It's all relevant. Are you making a cheese platter for a football team or your grandma and her friends?
Will you be having dinner before or not?
Usually, whenever I'm in doubt, I follow this rule: it's better to have leftovers than not enough food. So, keep some extra cheese available just in case you need to refill the board.
Having said that, a safe choice is to estimate 1-2 average slices of each cheese for every guest (but then again if you pick a lot of different cheeses, the you may just need one slice of each). The same goes for the rest of the components.
What if your guests are too many and you don't have a very big cheese board?
I don't think that a very big cheese board is convenient. If you have a lot of guests, it's preferable to just make 2 regular sized cheese boards rather an extra large one!
I don't suggest making it from the previous day, but you can certainly make it a few hours before or from the same morning.
The only three things you should keep in mind are
- to wrap the whole board with plastic wrap
- keep it in the fridge
- and don't add any crackers, bread sticks or bread until the last moment.
Cheese platter for 2 persons
For this platter for 2 persons I wanted to have 3 different cheeses (2 “safe” options and something creamy), so I chose some Cheddar, a few slices of Greek Graviera (similar to Gruyere) and a slice of a French goat cheese (Chevre).
I arranged the cheeses in equal distances the one from the other and placed two thin slices of Prosciutto somewhere in the middle.
I then placed two cherry tomatoes and a small bunch of grapes and filled the gaps with almonds and crackers.
Cheese platter for 4 persons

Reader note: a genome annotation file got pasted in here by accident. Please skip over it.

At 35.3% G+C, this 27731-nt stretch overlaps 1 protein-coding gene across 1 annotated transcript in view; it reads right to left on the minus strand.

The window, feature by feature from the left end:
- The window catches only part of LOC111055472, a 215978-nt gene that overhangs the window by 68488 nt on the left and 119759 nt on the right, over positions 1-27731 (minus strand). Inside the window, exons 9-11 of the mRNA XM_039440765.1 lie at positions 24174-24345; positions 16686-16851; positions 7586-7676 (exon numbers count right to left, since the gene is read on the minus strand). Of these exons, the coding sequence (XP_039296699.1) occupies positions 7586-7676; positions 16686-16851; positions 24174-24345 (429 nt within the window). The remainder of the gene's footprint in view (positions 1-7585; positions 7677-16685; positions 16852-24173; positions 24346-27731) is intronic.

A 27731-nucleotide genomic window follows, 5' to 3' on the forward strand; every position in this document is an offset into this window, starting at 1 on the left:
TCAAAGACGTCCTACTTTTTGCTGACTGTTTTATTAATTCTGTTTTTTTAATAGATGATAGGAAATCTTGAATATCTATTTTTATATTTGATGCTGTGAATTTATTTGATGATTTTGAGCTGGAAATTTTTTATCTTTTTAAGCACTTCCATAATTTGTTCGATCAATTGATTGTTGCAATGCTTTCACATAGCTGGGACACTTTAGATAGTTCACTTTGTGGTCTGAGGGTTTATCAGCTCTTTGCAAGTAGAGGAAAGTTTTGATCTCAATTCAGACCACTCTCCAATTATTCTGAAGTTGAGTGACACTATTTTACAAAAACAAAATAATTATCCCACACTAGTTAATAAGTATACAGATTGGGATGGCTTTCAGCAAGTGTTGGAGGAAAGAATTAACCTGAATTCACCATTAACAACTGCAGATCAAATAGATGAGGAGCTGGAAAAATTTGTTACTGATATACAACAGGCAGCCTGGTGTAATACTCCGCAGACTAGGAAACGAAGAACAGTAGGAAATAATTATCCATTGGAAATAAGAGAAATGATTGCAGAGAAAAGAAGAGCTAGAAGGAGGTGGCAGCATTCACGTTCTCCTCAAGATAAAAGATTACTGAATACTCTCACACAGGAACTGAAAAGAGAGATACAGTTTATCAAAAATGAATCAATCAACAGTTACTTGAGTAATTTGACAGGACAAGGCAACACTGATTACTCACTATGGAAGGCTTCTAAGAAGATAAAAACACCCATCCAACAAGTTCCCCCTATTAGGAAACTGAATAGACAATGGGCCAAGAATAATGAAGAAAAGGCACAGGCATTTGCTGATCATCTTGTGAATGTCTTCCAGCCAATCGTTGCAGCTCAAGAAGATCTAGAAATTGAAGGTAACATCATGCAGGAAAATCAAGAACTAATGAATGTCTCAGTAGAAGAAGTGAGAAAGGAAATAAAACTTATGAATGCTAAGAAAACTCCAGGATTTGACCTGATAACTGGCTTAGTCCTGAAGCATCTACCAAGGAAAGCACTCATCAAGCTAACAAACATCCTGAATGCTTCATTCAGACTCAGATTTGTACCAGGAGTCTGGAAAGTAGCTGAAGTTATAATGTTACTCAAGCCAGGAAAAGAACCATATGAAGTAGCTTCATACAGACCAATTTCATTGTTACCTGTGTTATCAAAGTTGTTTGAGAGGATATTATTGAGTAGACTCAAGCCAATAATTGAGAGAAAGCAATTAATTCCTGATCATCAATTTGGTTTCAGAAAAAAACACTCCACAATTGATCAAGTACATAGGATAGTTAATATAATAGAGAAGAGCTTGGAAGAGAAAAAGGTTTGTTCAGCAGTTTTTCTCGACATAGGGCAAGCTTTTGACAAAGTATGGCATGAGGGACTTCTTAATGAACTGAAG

For this platter for 4 (or 5) persons I used a metal tray. I chose 4 different cheeses: Cheddar and Gruyere as safe choices, small mozzarella balls as a creamy/soft cheese and a funky choice which was a piece of blue cheese
I then added some sliced salami, a small bowl with blueberry jam (pairs perfectly with all the cheeses but especially with the blue cheese) some dried fruit and a few cherry tomatoes.
In the end, I filled the gaps with walnuts, breadsticks and crackers.
What is a charcuterie board vs cheese board?
The difference between a cheese board and a charcuterie board is the ingredients and their quantities.
A cheese board has a selection of cheeses, some complementary ingredients and maybe some meat products for variety.
A charcuterie board has mainly meat products (cured meats mostly) and other complementary ingredients (like cheese) in lesser quantities.
What is the best wine to serve with a cheese platter?
Again, in my humble opinion, there's no right or wrong answer to this question.
White wines pair beautifully with most cheeses since the flavors complement each other.
Hard, aged and buttery cheeses can be paired with both white and red wines.